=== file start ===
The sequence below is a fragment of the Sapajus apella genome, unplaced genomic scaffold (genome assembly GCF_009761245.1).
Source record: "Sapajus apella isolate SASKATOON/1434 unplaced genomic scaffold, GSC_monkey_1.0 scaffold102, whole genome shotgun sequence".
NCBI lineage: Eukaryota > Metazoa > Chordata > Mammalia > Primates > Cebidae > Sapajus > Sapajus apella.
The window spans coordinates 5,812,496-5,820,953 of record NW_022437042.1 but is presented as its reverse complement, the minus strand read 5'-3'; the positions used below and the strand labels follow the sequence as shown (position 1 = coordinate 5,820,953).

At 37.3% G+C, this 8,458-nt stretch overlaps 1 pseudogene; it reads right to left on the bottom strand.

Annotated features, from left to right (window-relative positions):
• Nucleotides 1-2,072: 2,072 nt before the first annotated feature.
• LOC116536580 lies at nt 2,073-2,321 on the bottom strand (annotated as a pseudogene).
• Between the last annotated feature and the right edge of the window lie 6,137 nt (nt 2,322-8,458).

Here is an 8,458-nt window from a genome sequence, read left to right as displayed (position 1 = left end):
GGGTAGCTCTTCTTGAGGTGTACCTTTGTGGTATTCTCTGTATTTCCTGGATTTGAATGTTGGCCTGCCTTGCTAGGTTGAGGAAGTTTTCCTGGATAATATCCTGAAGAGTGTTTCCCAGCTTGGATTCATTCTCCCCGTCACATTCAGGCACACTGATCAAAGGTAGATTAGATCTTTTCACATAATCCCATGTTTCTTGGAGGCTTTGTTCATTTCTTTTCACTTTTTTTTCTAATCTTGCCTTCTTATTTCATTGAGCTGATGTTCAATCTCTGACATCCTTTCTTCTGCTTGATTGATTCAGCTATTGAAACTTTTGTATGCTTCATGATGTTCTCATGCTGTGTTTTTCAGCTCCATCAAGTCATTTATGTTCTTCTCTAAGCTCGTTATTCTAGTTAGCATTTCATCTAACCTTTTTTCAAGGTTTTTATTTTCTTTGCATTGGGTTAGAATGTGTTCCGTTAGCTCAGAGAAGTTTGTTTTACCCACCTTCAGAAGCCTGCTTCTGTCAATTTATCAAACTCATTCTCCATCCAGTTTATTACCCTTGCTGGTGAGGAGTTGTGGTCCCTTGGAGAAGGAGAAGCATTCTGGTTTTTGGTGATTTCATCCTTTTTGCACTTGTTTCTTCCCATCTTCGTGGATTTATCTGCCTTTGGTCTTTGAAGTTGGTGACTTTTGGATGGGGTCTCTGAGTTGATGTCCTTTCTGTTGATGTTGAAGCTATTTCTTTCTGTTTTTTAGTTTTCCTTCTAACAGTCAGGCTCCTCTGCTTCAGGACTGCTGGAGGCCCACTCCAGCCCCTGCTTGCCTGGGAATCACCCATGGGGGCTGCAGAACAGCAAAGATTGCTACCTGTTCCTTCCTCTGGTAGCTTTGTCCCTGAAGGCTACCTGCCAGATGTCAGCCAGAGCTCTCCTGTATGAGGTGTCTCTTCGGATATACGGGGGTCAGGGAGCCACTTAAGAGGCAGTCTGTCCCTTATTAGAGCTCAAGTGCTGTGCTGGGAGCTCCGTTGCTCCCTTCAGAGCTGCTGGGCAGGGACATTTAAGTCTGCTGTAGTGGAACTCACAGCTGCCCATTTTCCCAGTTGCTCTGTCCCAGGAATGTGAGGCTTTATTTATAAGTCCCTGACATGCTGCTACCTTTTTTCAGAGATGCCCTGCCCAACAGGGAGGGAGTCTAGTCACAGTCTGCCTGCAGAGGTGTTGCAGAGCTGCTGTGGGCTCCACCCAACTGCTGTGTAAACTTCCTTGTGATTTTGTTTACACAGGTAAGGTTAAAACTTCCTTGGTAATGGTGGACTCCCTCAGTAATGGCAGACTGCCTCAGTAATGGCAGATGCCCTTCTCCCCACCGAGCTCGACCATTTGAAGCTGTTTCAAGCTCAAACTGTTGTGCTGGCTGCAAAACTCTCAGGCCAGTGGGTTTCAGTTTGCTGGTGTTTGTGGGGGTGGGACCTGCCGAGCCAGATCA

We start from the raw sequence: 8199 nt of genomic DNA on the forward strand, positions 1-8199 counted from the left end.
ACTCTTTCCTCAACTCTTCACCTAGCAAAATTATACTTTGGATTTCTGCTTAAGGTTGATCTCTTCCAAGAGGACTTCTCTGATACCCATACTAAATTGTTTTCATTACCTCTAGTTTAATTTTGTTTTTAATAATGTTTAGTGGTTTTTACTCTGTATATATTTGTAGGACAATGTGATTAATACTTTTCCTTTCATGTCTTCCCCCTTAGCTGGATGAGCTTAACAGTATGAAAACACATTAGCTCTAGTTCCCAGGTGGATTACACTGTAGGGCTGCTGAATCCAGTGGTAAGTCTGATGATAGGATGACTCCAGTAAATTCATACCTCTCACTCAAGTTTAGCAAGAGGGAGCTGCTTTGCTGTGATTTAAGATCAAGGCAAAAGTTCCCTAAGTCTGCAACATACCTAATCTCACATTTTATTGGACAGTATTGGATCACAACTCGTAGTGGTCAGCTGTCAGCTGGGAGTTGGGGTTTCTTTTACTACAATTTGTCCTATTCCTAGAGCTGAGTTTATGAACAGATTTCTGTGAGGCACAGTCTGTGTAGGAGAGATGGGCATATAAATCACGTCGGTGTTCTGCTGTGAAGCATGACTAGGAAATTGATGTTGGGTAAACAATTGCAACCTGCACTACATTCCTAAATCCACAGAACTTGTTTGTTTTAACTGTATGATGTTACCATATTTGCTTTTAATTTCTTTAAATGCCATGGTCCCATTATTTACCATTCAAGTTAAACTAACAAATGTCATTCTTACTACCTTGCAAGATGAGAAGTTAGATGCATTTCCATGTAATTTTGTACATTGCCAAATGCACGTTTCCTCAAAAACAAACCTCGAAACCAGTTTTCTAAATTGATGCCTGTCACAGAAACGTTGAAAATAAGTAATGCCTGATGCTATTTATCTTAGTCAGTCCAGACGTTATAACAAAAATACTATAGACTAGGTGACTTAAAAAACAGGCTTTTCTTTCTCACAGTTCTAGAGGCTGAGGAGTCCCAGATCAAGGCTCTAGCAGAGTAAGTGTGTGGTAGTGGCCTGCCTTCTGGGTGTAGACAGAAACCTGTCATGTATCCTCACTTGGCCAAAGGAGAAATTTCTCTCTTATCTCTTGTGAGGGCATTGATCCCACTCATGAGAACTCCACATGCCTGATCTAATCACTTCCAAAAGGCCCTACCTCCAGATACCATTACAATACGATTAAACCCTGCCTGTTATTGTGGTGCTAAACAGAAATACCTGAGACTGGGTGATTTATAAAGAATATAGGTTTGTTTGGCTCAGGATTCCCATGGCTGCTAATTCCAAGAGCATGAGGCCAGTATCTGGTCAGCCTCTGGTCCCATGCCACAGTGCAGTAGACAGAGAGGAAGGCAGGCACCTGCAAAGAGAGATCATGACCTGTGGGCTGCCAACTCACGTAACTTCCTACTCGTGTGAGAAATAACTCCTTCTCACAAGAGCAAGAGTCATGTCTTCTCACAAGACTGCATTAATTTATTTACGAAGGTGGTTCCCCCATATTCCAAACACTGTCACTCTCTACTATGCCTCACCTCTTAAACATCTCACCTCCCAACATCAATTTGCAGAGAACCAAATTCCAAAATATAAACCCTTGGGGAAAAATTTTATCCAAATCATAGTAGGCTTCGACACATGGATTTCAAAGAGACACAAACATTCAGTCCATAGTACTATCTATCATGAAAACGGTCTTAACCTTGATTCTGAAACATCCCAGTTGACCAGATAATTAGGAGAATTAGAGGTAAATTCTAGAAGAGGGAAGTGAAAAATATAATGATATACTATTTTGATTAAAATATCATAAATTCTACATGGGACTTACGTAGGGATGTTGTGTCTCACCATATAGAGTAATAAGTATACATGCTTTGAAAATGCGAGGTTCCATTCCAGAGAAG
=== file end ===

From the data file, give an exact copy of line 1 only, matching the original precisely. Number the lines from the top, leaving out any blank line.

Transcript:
The sequence below is a fragment of the Sapajus apella genome, unplaced genomic scaffold (genome assembly GCF_009761245.1).